A Transforming Micro-house/Camper on Wheels

by Derek “Deek” Diedricksen

Hey all!

Been very busy working on not one, but five projects lately, including a pretty bizarre and fun tree house for a client in Boston, Massachusetts that you might see soon. Some of these other builds, and more, will be toured at my November (15-17th) Tiny House Building and Design Workshop in Massachusetts, where we’ll all build TWO cabins together, and see the very first-built Tumbleweed.

THIS particular little dwelling on wheels though, camper-like in stature, is something I’ve dubbed “The Cub”. It will soon have a very small exterior bathroom on the trailer tongue. In the photos you see, it features a small sleep bunk (I’m 6′ 4″ and have slept up there), a translucent storage wall, and a front wall (the same) that flips open to transform the entire structure into a porch, or a mini-stage, for backyard parties. It could even be used as a camper/flea market kiosk. “The Cub” overall, is just 5′ by 8′. Tiny. Dang Tiny.

cub at night

Photo by Matt Carroll

Eventually, aside from the bathroom I’ve already planned, I’m going to add another small, hollow, storage bed-couch combo down below, and most likely add some shelved storage that will double as steps to the bunk, a place to hide goods, and a small cook surface (not the part you’ll step on). The bathroom, I might add, will be accessed from the outside of “The Cub” by a different entrance, seeing as this structure is so small, and you wouldn’t want to be enclosed with a toilet in only 40 square feet.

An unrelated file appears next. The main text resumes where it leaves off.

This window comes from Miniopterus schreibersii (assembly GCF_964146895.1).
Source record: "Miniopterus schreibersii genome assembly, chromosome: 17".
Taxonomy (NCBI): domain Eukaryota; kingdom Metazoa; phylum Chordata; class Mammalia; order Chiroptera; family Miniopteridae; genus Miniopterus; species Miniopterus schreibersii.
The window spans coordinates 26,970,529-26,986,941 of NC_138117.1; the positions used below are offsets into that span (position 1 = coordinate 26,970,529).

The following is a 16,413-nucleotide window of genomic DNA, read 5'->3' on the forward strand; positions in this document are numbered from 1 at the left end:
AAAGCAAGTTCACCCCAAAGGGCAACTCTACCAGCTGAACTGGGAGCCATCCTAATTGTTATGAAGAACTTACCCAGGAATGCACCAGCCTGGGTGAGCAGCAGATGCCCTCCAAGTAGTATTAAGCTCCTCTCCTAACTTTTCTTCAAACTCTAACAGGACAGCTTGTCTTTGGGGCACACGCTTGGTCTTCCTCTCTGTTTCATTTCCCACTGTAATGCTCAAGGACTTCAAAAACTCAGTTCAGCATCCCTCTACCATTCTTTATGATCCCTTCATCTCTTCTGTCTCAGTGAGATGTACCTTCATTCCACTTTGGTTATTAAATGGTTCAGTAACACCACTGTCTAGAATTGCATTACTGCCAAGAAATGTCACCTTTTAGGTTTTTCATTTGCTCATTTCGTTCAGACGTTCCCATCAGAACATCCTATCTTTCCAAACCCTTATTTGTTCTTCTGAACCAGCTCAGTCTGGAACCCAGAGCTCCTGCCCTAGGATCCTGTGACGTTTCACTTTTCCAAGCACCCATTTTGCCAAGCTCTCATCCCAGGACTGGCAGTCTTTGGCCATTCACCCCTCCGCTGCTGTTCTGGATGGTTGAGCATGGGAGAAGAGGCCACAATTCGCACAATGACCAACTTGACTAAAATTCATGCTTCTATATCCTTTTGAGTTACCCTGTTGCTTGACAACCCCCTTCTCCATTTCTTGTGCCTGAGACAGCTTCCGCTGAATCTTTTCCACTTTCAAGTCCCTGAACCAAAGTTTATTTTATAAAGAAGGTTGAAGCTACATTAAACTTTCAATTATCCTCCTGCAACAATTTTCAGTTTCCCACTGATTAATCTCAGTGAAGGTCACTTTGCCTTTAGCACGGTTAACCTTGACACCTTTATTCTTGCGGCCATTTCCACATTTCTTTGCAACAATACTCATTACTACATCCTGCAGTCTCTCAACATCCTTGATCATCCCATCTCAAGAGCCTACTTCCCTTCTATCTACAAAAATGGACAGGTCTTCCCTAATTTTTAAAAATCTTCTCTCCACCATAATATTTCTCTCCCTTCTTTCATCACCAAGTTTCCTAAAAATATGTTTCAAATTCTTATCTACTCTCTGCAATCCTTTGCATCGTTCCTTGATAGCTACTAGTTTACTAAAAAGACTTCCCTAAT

building the cub

Oh yeah, I suppose I should mention that I already hauled this, with a mere mini-van, to Vermont and back, a 9 hour round trip. At one point, using terrible GPS directions to get to the Yestermorrow Design School for a speaking engagement, we were led over a mountain pass all on a dirt road…. and the van handled it no problem, which is surprising, as the van is a Chrysler. I’ve weighed this lil’ sucker on a scrap-yard scale too, and it clocks in at 1520 pounds- light enough where I was able to hitch it solo without a jack. In hindsight, I could probably even build this a little lighter, while not sacrificing strength. Speaking of which, construction-wise, all the plywood is screwed and glued to the framing, which also makes use of angle-brackets and knee-braces. The front, windward, wall is also double layered for strength, and insulated. The other walls could be insulated down the road if desired, easily. No plumbing- you’d have to carry water in, or hook it up via a simple hose, if you wanted a small sink inside. I figured we’d just go with a 5 gallon camping tote for the time being.